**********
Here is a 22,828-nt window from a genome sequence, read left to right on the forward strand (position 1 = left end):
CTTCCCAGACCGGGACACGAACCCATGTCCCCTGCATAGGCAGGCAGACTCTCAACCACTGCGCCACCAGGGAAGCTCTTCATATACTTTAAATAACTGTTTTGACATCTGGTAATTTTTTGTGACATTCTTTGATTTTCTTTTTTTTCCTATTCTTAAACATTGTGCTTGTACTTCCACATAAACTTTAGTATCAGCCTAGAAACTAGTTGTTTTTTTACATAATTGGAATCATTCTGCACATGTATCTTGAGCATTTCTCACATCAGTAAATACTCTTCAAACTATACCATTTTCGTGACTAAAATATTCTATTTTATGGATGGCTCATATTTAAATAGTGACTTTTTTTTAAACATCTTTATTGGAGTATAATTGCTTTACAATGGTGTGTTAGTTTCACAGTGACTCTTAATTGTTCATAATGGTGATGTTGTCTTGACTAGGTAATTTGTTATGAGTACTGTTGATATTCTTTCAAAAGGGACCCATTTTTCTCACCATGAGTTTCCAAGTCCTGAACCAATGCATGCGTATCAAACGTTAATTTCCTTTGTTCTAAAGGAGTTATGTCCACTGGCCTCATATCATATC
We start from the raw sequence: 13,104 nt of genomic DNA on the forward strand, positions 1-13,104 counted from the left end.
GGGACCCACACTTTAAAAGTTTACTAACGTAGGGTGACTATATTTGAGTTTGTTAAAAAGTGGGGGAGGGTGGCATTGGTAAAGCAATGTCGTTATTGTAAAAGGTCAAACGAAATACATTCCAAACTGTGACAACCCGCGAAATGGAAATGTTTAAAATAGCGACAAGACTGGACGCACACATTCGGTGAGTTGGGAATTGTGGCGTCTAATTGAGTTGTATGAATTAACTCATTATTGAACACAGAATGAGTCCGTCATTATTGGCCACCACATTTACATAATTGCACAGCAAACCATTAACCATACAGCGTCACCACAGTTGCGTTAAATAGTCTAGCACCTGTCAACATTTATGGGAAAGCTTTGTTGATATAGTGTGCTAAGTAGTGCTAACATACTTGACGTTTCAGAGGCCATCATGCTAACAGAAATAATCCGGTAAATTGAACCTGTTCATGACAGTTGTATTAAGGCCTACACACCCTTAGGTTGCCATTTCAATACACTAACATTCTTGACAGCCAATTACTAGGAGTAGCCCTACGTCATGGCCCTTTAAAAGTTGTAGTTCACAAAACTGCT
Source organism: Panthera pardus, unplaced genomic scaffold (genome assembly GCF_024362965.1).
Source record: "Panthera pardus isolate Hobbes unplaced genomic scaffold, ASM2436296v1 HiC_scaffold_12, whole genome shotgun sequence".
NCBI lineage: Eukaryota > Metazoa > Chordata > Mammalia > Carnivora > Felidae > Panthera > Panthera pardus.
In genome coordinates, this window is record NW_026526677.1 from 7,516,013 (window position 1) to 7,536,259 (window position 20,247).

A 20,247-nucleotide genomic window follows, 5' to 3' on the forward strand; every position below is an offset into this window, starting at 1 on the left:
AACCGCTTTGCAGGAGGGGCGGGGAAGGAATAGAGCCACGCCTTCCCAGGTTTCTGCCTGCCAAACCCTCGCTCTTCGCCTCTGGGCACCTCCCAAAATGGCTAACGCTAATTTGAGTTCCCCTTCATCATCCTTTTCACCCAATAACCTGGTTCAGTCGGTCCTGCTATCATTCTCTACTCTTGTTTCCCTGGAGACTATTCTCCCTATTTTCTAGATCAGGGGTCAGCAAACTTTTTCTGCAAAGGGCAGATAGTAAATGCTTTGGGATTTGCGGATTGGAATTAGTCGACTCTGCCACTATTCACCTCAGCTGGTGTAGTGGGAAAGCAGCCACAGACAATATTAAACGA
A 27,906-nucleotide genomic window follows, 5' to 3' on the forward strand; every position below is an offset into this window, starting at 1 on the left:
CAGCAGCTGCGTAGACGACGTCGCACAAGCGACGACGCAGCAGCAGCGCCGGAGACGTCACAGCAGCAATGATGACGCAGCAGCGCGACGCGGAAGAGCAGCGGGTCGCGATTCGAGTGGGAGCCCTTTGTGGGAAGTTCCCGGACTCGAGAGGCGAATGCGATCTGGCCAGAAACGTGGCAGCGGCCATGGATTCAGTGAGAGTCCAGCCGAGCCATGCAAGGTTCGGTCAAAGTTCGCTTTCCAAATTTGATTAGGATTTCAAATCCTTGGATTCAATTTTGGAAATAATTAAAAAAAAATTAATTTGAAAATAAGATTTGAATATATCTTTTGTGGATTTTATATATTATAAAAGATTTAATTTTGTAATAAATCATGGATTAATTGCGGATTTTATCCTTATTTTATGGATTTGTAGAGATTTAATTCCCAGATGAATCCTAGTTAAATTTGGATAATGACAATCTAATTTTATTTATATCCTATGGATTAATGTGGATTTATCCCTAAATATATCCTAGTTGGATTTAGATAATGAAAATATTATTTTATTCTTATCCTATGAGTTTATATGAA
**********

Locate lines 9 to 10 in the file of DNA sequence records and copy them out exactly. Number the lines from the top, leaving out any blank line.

A 20,247-nucleotide genomic window follows, 5' to 3' on the forward strand; every position below is an offset into this window, starting at 1 on the left:
AACCGCTTTGCAGGAGGGGCGGGGAAGGAATAGAGCCACGCCTTCCCAGGTTTCTGCCTGCCAAACCCTCGCTCTTCGCCTCTGGGCACCTCCCAAAATGGCTAACGCTAATTTGAGTTCCCCTTCATCATCCTTTTCACCCAATAACCTGGTTCAGTCGGTCCTGCTATCATTCTCTACTCTTGTTTCCCTGGAGACTATTCTCCCTATTTTCTAGATCAGGGGTCAGCAAACTTTTTCTGCAAAGGGCAGATAGTAAATGCTTTGGGATTTGCGGATTGGAATTAGTCGACTCTGCCACTATTCACCTCAGCTGGTGTAGTGGGAAAGCAGCCACAGACAATATTAAACGA